Trump talks the talk

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Trump talks the talk

Prime Minister Hwang Kyo-ahn reconfirmed the strength of the Korea-U.S. alliance in a telephone conversation with U.S. President Donald Trump. In a 30-minute talk, Hwang, who has been serving as acting president since President Park Geun-hye was impeached over an abuse of power scandal, pointed out the need to reinforce the comprehensive strategic alliance. In response, Trump said the United States will always go along with South Korea.

Trump’s first dialogue with his counterpart in South Korea since his inauguration on Jan. 20 seems to be somewhat belated. Nevertheless, the conversation carries great significance as it marks the first talk between the two leaders despite all the uncertainties facing South Korea after the presidential impeachment. The conversation also showed Seoul-Washington ties being successfully maintained regardless of our domestic political situation. In particular, the fact that the Trump administration first wanted the conversation translates into Washington’s determination to put the brakes on North Korea’s nuclear and missile threats down the road.

What attracts our special attention is that the conversation took place when the North’s nuclear threats pose a substantial danger to the security of Northeast Asia. North Korea launched over 30 ballistic missiles last year following two nuclear tests the same year. Military experts forecast that the North will deploy nuclear missiles capable of being used in battle this year, as seen in the remarks by senior North Korean Foreign Ministry official Choe Kwang-il, who said Wednesday that the country is ready to test-fire intercontinental ballistic missiles.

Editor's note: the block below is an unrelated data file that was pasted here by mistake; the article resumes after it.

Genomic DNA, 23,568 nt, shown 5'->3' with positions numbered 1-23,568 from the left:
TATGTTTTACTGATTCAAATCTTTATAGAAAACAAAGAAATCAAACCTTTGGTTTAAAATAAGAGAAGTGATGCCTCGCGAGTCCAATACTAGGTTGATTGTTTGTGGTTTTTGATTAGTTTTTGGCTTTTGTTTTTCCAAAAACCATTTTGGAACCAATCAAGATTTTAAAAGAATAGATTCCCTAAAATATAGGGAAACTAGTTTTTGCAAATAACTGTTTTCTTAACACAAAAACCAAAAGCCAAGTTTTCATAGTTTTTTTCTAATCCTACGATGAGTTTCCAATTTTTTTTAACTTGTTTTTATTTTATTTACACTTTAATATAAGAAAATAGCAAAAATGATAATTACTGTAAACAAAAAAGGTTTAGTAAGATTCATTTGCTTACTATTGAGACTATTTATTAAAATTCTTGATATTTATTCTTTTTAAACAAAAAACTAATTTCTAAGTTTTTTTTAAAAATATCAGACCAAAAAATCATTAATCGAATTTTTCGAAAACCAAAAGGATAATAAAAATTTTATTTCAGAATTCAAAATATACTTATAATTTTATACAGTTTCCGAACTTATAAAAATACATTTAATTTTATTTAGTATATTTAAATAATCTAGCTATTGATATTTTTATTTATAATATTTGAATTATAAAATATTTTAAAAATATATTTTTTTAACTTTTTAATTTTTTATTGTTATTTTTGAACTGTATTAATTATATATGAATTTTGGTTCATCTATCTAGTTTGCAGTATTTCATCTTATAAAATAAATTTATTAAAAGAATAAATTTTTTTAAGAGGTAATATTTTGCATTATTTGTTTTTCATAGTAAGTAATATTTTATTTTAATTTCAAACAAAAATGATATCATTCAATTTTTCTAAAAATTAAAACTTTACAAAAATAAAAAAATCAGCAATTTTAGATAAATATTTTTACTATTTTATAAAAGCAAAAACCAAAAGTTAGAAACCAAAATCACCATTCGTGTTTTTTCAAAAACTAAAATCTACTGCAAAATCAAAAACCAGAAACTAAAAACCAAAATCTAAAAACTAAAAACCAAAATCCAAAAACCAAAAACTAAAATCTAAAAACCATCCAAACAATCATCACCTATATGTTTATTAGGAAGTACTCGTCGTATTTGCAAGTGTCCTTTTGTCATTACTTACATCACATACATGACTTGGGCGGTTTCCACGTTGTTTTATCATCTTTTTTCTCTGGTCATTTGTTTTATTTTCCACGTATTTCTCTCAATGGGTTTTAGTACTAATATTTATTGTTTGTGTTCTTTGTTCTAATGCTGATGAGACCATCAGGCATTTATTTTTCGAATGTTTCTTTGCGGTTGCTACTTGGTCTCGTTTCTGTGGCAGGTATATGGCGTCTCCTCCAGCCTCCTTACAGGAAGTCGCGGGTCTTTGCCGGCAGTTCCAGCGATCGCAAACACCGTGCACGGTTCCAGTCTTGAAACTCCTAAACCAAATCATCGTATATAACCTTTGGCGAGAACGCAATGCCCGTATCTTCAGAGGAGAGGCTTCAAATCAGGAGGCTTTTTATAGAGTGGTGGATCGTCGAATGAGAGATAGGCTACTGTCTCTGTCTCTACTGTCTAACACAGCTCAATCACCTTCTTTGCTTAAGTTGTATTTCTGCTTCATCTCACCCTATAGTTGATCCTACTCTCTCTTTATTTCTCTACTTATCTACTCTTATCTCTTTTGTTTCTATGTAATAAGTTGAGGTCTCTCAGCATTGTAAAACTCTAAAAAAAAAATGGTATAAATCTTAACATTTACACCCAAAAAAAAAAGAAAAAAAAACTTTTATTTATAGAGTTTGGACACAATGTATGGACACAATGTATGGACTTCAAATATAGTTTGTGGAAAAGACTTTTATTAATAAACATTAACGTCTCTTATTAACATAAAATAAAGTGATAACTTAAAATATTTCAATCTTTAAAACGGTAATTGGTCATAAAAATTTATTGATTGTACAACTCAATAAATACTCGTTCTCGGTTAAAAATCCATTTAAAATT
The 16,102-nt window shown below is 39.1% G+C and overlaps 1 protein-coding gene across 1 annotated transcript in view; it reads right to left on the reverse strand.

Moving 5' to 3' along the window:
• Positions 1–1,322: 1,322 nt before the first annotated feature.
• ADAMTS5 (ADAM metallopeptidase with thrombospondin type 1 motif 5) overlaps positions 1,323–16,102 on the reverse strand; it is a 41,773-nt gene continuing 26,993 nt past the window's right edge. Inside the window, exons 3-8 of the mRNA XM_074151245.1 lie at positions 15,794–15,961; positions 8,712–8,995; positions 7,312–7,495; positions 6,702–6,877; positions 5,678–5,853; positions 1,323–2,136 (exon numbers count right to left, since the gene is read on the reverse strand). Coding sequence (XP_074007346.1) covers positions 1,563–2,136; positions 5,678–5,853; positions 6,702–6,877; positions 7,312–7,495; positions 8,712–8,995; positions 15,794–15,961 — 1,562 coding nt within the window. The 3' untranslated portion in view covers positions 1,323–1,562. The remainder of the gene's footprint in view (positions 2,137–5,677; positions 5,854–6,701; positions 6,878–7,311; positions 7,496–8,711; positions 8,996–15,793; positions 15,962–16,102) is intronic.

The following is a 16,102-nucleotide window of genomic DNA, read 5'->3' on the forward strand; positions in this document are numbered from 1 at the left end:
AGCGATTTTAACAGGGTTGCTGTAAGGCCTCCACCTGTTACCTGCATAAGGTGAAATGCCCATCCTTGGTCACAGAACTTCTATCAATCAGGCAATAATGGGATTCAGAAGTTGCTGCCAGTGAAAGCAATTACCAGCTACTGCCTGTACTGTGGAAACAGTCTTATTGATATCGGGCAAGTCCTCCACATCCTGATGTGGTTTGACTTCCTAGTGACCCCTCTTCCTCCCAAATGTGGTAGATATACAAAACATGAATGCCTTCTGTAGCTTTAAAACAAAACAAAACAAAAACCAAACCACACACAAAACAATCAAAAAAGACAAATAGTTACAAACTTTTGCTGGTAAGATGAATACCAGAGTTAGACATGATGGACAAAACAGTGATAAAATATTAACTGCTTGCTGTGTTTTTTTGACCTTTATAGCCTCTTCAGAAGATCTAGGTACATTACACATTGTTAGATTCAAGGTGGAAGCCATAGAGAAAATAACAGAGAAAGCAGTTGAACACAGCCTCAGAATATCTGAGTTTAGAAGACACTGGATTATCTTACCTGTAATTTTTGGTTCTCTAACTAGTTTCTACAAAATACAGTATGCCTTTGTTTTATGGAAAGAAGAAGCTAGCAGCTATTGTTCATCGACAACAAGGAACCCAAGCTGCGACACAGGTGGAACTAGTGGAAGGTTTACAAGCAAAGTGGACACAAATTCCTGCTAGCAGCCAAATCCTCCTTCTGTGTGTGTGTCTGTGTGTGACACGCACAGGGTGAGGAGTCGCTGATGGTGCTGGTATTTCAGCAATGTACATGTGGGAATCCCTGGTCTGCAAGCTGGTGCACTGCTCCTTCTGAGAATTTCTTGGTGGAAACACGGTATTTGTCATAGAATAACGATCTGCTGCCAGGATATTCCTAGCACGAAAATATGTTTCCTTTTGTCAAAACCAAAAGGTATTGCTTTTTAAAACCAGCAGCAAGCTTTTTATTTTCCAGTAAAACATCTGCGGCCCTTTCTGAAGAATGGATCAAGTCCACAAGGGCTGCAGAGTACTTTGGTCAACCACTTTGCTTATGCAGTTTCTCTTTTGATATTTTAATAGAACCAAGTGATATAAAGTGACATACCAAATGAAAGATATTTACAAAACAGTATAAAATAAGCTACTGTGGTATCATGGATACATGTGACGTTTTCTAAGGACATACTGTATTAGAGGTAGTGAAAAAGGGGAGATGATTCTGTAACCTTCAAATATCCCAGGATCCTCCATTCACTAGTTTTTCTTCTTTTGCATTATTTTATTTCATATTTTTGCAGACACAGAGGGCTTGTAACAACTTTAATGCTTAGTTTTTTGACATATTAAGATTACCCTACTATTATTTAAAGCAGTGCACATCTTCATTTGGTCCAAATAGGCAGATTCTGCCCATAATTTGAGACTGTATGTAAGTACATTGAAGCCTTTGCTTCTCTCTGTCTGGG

We hope that the telephone conversation serves as leverage to establish a real deterrence against the North’s threats as epitomized by North Korean leader Kim Jong-un’s latest threat to push the entire Korean Peninsula into “a hell of fire.” Trump expressed an intention to closely consult with Seoul over strategies to counter the North’s nuclear and missile threats.

Trump’s defense secretary James Mattis visits Seoul on Feb. 2. Mattis, a retired Marine general, chose South Korea as his first destination for an overseas trip after taking office. Of course, there remains the issue of raising our contribution to maintaining U.S. forces. In the current situation, preventing North Korean provocations is more important — even if that means an increase in our share of our defense costs. South Korea and the United States have been maintaining blood ties since the Korean War to safeguard our democracy. Both sides must not forget that.

JoongAng Ilbo, Jan. 31, Page 26
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